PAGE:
Secondly, and kind of relatedly, it's really important to us that we live a life that everyone on the planet could realistically aspire to.  We don't believe that, just because we have the good luck to have rich-country passports, we have the right to a better deal than most other people.  So we're trying to figure out what a good life that everyone could access might look like.  Were we able to be part of a movement of people living this way, maybe we could change the aspirations of the masses of India and China.  Currently, many of those people aspire to live like Westerners; but if they achieved that dream, the consequences for everyone would be disastrous.  But what right do I have to argue that they shouldn't live that way if I don't put the same constraints on myself?

Thirdly, I do think living this way makes a tangible difference, although I'll freely admit that difference is small.  A seminal point in my starting to really care about carbon emissions was reading this article about the impact of climate change on the lives of very poor Bangladeshi farmers.  I read once that the lifetime carbon-emissions of the average US family will cause sufficient sea-level rise to destroy the farm-land of one Bangladeshi family.  I see our actions as a gift (albeit small) to those people.  It may well be that one or two kids in Bangladesh reach adulthood because our actions prevented the destruction of a teensy bit of farmland and the salination of a teensy bit of groundwater.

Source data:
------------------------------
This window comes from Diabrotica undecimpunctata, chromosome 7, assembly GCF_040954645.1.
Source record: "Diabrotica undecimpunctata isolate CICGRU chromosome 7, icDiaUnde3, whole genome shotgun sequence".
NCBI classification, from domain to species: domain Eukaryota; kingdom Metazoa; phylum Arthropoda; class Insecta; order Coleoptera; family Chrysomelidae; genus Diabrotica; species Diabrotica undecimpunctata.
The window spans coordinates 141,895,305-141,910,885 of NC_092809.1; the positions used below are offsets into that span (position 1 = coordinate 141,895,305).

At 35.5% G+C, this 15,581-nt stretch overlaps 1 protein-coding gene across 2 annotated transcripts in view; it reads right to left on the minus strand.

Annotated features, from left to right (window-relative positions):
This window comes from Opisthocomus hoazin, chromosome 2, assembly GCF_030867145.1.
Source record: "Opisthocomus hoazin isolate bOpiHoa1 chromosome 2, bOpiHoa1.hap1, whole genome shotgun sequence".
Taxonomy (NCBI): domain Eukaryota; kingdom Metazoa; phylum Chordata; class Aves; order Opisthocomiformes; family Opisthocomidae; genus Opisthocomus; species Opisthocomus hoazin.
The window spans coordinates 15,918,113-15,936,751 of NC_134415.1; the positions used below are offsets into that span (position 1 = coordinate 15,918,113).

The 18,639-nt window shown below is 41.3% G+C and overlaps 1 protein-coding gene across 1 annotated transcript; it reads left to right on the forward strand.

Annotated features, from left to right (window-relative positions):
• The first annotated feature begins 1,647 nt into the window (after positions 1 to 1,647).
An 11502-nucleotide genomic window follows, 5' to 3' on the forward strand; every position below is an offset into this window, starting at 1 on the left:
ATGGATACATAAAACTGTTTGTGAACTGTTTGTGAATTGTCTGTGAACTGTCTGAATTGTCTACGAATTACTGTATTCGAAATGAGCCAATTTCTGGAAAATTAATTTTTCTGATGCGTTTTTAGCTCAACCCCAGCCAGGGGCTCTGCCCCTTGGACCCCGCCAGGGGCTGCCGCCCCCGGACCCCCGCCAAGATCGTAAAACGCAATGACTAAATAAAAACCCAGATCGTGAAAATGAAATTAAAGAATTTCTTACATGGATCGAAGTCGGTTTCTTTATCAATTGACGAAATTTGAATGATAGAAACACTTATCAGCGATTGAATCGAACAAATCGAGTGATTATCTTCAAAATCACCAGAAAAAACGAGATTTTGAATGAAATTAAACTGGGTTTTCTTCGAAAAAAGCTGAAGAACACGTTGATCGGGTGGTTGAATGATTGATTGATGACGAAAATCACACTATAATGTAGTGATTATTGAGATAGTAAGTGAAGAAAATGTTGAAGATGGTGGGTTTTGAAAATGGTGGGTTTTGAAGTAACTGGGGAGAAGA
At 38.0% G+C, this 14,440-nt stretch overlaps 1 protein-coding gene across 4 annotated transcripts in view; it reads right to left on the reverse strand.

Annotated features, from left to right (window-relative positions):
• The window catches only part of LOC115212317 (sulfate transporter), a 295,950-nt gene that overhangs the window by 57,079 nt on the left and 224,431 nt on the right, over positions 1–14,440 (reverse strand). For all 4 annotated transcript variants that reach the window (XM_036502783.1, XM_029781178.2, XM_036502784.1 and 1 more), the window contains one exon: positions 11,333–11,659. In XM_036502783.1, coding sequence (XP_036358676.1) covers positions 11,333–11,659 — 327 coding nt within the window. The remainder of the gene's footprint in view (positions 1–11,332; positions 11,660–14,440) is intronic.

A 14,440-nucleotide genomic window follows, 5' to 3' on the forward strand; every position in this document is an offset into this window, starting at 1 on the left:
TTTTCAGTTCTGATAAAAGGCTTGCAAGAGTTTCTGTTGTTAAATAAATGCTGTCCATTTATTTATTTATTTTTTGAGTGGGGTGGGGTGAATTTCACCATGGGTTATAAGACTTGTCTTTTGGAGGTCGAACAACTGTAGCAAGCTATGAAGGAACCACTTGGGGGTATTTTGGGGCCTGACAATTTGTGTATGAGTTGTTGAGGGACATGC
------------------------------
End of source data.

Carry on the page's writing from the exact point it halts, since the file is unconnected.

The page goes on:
However, the carbon-footprint auditing we have done and the changes we have made as a result just aren't things the bulk of the population are going to do: it's just too tedious.  So this approach isn't scalable, and scalable is what we desperately need.  The very exercise of monitoring and reducing our carbon footprint has made us both passionate supporters of carbon pricing.  If the impact of our actions on the planet were priced in, then tedious (and inaccurate) audits would become unnecessary.  Most people would simply eat less meat, fly less, drive less etc.: they couldn't afford to do otherwise.